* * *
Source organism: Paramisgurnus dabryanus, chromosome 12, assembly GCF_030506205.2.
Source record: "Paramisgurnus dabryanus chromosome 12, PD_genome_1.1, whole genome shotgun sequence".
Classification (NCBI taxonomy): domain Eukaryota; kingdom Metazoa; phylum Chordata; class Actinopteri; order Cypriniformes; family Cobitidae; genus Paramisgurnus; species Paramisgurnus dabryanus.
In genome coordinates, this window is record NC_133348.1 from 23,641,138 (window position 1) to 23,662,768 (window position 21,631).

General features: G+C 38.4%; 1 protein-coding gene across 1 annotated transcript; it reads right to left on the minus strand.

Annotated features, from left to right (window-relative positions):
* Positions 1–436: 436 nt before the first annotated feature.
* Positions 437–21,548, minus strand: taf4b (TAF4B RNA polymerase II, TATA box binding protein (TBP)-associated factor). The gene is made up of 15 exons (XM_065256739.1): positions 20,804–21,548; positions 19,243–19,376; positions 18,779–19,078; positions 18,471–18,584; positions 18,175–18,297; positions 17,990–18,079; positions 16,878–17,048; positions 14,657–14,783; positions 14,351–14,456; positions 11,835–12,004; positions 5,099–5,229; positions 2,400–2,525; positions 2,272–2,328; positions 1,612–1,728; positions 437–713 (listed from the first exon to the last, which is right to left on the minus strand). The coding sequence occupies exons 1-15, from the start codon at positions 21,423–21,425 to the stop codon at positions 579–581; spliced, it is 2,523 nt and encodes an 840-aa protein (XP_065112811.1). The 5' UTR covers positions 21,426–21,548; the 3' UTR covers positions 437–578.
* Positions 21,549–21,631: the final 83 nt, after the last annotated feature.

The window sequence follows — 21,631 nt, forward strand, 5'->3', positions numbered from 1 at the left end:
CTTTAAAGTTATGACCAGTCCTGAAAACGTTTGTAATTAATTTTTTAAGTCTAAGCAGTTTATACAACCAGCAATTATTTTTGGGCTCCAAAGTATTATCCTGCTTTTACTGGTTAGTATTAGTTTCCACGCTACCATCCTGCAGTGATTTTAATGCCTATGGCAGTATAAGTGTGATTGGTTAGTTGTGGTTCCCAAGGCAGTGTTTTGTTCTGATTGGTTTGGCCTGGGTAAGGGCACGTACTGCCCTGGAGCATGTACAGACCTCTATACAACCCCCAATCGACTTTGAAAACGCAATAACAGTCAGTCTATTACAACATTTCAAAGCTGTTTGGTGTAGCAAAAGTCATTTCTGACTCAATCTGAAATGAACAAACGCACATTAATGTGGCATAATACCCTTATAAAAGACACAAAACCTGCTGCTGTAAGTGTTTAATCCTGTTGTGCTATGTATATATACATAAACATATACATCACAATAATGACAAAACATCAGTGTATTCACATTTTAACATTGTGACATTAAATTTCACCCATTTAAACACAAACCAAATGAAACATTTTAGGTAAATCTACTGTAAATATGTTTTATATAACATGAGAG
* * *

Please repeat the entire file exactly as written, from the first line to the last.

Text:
Source organism: Paramisgurnus dabryanus, chromosome 12, assembly GCF_030506205.2.
Source record: "Paramisgurnus dabryanus chromosome 12, PD_genome_1.1, whole genome shotgun sequence".
Classification (NCBI taxonomy): domain Eukaryota; kingdom Metazoa; phylum Chordata; class Actinopteri; order Cypriniformes; family Cobitidae; genus Paramisgurnus; species Paramisgurnus dabryanus.
In genome coordinates, this window is record NC_133348.1 from 23,641,138 (window position 1) to 23,662,768 (window position 21,631).

General features: G+C 38.4%; 1 protein-coding gene across 1 annotated transcript; it reads right to left on the minus strand.

Annotated features, from left to right (window-relative positions):
* Positions 1–436: 436 nt before the first annotated feature.
* Positions 437–21,548, minus strand: taf4b (TAF4B RNA polymerase II, TATA box binding protein (TBP)-associated factor). The gene is made up of 15 exons (XM_065256739.1): positions 20,804–21,548; positions 19,243–19,376; positions 18,779–19,078; positions 18,471–18,584; positions 18,175–18,297; positions 17,990–18,079; positions 16,878–17,048; positions 14,657–14,783; positions 14,351–14,456; positions 11,835–12,004; positions 5,099–5,229; positions 2,400–2,525; positions 2,272–2,328; positions 1,612–1,728; positions 437–713 (listed from the first exon to the last, which is right to left on the minus strand). The coding sequence occupies exons 1-15, from the start codon at positions 21,423–21,425 to the stop codon at positions 579–581; spliced, it is 2,523 nt and encodes an 840-aa protein (XP_065112811.1). The 5' UTR covers positions 21,426–21,548; the 3' UTR covers positions 437–578.
* Positions 21,549–21,631: the final 83 nt, after the last annotated feature.

The window sequence follows — 21,631 nt, forward strand, 5'->3', positions numbered from 1 at the left end:
CTTTAAAGTTATGACCAGTCCTGAAAACGTTTGTAATTAATTTTTTAAGTCTAAGCAGTTTATACAACCAGCAATTATTTTTGGGCTCCAAAGTATTATCCTGCTTTTACTGGTTAGTATTAGTTTCCACGCTACCATCCTGCAGTGATTTTAATGCCTATGGCAGTATAAGTGTGATTGGTTAGTTGTGGTTCCCAAGGCAGTGTTTTGTTCTGATTGGTTTGGCCTGGGTAAGGGCACGTACTGCCCTGGAGCATGTACAGACCTCTATACAACCCCCAATCGACTTTGAAAACGCAATAACAGTCAGTCTATTACAACATTTCAAAGCTGTTTGGTGTAGCAAAAGTCATTTCTGACTCAATCTGAAATGAACAAACGCACATTAATGTGGCATAATACCCTTATAAAAGACACAAAACCTGCTGCTGTAAGTGTTTAATCCTGTTGTGCTATGTATATATACATAAACATATACATCACAATAATGACAAAACATCAGTGTATTCACATTTTAACATTGTGACATTAAATTTCACCCATTTAAACACAAACCAAATGAAACATTTTAGGTAAATCTACTGTAAATATGTTTTATATAACATGAGAG